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Old 08-10-2013, 01:14 PM
InsaneMystic InsaneMystic is offline
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Join Date: Nov 2012
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Quote:
Originally Posted by Marcus View Post
The conversation of "commitment" has come up a few times recently and it has me pondering my relationship strategy and has prompted me to take a closer look at my association with IV.

IV has told me a number of times that her relationship viewpoint is that she is "just here to party". This means that the ideals of sacrifice and compromise are not applicable and that only the things we *want* to express with each other get expressed. That the idea of "relationships take work" is bullshit outright and won't be given any weight. On all of these fundamentals we agree.

The other night IV, CV, and I were chatting about this topic because a friend of mine is in a point in his life where commitment is on his mind and so I brought it up and they were happy to discuss it with me. The central idea of the conversation was "when does commitment to a relationship become unhealthy?". The three of us agree more or less on where this line is.

As I have said in one of the threads on this board, I would consider myself committed to IV. As with my relationships with my close friends, I would cut any of them slack if they were going through some kind of contextual issues and that ending the relationship would only come about due to a fundamental change in our ability to relate to each other in a positive way. CV took it a bit further and explained that, once the relationship continues because of ideals like duty, sticking to your word, toughing it out, marriage, sacrificing, that is unhealthy. The only reason that a relationship should continue is that there is a positive exchange between the people involved; external pressures are nothing but barriers to a rational exit.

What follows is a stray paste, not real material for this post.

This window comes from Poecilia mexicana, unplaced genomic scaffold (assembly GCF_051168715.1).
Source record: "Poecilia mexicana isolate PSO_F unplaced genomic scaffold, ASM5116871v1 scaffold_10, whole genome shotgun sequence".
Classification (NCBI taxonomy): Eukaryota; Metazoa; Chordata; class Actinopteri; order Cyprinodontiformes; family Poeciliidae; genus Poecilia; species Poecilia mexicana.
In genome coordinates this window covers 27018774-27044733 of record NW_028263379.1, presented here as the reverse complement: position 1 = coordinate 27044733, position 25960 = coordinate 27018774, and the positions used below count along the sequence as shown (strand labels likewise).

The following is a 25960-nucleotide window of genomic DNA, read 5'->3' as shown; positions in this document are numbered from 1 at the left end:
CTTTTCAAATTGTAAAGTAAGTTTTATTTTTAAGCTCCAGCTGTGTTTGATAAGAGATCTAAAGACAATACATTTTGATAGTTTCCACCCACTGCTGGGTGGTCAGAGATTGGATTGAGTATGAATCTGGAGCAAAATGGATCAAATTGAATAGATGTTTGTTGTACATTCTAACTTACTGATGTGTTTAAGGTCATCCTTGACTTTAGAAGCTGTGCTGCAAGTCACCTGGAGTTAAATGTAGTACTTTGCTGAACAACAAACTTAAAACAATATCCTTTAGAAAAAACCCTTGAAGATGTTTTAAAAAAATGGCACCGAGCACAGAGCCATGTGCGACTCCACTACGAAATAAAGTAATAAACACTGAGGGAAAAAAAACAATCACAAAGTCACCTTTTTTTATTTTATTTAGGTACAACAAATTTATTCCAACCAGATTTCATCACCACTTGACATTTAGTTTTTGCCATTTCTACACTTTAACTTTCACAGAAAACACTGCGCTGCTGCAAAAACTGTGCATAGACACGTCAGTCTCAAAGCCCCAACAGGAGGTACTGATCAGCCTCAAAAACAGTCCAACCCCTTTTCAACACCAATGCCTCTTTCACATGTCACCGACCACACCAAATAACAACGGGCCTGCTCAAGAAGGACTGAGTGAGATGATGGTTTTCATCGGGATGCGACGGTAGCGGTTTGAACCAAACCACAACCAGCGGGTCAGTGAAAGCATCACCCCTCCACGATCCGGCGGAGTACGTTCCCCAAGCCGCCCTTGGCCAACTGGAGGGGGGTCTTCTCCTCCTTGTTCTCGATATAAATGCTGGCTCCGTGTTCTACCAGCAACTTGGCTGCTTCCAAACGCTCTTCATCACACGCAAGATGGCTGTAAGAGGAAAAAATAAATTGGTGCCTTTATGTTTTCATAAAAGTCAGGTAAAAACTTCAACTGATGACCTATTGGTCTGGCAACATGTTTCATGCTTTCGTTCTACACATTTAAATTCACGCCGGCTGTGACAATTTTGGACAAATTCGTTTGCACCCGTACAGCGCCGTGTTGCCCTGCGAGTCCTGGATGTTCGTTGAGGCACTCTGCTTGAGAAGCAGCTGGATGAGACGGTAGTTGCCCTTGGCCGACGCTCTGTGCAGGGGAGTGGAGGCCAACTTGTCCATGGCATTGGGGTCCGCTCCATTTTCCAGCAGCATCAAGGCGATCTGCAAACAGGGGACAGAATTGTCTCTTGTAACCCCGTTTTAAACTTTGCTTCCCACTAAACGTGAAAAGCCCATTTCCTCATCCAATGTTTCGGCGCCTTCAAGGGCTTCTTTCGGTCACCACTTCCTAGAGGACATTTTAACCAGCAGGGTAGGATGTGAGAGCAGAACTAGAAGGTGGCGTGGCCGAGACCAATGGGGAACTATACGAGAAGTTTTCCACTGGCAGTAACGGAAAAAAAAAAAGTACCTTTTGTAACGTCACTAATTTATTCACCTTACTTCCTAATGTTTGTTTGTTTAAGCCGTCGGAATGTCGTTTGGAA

To illustrate his commitment to living life without artificial commitment, CV described their relationship as friends with benefits; friends and roommates who have sex. Something about the conversation made me uneasy; the assumption being that I am also considered a FWB to IV. Intellectually I know that this is the only way to relate to people effortlessly, which is something I greatly desire. However, I don't really have any experience actually treating people with this kind of laissez faire approach. While I have always considered myself to be independent and hesitant to put labels and responsibilities on people, this is a whole different level.